Crawling out my backdoor, I throw myself onto my back. I can’t breath. I can’t cry. I can’t move. All I can I can do is whisper, and all I can whisper is “tell me what to do”. I think I’m speaking to the bluejay, which is all I can focus on, but my heart knows that this is a prayer to God, to the universe, to that ‘other’.

I gained enough of my senses to lift myself up, covered in dirt, just as the sun was coming down. My grandmother, who was cooking inside, didn’t seam to notice, or if she did, she must have chalked it up to one of my ‘eccentricities’. I bathed and picked my daughter up from school, and the night ended just the same as each night before, but something had changed forever.

The next morning, I returned to my corporate television job. I’d been out sick with a full blown respiratory infection for days, which was just as well, because my manager had been itching to fire me for weeks over my ‘attitude’. I really wasn’t doing anything different, but I was no longer able to pretend that this was a job worth having or that this kind of life was worth living.

It absolutely showed, because it wasn’t long before I was called into human resources. “I hear you’ve been having trouble with your job,” said the HR director in the most serious tone she could muster. “Not particularly,” I said. I wasn’t trying to be smart, but I honestly wasn’t having trouble with my job, per se. I could do it with my eyes closed. “You’re manager says you’ve been making mistakes,” she continued. “Sure,” I responded, “everyone makes mistakes, but we both know she’s been trying to fire me for weeks, hence why she’s been chronicling my every move, right down to the bathroom breaks”. The HR director continued as if reading from a script, “we are prepared for your resignation or you can enroll in a work-performance program.” I must have had the biggest smile on my face when I replied, “So if I resign, I can leave right now?” “I’m not sure,” she answered, “it’s never happened.” “It would be really great if you could ask someone,” I said. The HR Director and some other HR lady, that I hadn’t even noticed sit behind me, slowly got up, and walked out of the room.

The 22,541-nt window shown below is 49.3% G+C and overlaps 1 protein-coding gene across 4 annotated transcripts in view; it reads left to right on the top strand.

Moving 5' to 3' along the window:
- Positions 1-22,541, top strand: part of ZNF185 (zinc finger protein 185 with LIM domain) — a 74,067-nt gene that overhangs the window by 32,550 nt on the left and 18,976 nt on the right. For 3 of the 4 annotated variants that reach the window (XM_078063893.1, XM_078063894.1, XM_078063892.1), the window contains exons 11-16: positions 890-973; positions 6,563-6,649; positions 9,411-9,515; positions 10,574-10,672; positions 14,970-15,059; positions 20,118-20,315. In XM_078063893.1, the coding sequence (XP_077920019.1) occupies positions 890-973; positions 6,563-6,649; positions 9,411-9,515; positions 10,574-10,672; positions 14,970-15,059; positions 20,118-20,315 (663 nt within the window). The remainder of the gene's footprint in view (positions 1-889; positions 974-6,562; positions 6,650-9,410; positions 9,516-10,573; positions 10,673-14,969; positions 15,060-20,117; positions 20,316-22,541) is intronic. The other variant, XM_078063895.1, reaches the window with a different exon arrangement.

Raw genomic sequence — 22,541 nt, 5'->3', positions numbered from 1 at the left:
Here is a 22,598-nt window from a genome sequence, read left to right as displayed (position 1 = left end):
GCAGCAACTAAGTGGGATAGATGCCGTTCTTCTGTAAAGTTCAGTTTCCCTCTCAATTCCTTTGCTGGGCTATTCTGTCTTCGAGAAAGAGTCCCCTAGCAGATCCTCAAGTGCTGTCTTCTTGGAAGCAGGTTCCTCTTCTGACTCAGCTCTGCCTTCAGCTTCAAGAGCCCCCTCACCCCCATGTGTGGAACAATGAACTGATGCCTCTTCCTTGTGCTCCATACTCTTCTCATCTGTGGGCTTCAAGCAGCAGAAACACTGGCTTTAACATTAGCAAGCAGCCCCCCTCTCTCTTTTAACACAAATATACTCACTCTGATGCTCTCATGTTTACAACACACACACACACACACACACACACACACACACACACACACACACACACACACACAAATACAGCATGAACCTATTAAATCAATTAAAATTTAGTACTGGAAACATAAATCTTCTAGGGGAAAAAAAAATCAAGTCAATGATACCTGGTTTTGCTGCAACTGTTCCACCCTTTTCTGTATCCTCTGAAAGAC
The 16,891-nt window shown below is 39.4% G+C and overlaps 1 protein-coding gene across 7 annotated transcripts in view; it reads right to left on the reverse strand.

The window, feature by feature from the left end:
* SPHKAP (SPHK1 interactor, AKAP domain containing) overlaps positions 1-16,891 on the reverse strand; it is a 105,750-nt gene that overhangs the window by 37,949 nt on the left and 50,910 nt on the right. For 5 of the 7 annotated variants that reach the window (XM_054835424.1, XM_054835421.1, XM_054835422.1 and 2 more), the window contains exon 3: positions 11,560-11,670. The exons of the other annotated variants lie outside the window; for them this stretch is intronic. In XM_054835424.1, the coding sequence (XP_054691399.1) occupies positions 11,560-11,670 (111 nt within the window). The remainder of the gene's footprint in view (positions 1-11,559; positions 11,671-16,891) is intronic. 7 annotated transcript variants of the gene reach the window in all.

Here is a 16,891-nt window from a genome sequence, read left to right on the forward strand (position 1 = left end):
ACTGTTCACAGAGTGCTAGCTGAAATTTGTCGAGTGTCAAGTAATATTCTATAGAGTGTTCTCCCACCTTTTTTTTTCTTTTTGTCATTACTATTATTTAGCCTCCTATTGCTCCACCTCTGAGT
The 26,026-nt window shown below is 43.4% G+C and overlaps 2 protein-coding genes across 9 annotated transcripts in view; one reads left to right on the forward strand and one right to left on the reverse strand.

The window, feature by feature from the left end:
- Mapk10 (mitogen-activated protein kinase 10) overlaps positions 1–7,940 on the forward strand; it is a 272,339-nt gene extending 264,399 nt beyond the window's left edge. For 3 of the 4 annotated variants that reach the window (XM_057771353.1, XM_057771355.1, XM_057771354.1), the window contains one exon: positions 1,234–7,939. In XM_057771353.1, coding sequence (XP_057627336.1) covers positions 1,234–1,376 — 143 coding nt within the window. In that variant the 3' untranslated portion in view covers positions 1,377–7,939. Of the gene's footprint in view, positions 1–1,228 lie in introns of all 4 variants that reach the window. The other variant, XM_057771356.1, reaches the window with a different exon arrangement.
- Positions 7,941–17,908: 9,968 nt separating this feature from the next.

Fifteen impossible minutes later they returned. “You can go if you don’t have any other work to take care of,” she said. I choked as I held back a laugh, “Nope, no work left to do.” I gave her my laptop and badge, and merrily exited the building.

I had no idea what I was going to do for work, but I knew that I never had to step foot in another office again. I picked up my daughter and spent the rest of the day at the beach, reveling in my newfound freedom.

I’d spent the last five years working in corporate television, a career I’d fallen into after looking for work in the theaters of New York didn’t quite pan out. I’d stayed partly to make my parents proud, and partly because it was more money than I’d ever made in my life.

After a couple weeks of complete relaxation, I asked myself this seemingly innocent question, “What do people always come to me for?” It seemed so simple that I almost brushed it off as impossible. ‘Most people call to ask about yoga and other natural health advice,’ I thought. This was hardly a breakthrough, but it was a step and that’s all I needed.

The next day I met with the director of Aum Home Shala, a yoga teacher training school. The school’s director explained the program, but she really could have been quoting the Gettysburg Address because I was barely listening. I just knew that this was where I was supposed to be at this exact moment in my life. God, the universe, the ‘other’ had spoken to me, although not in words, but by awakening my heart just when I needed it the most.


So, what do people always come to you for? (I take no responsibility if you quit your job tomorrow, though I may take you out for a drink)

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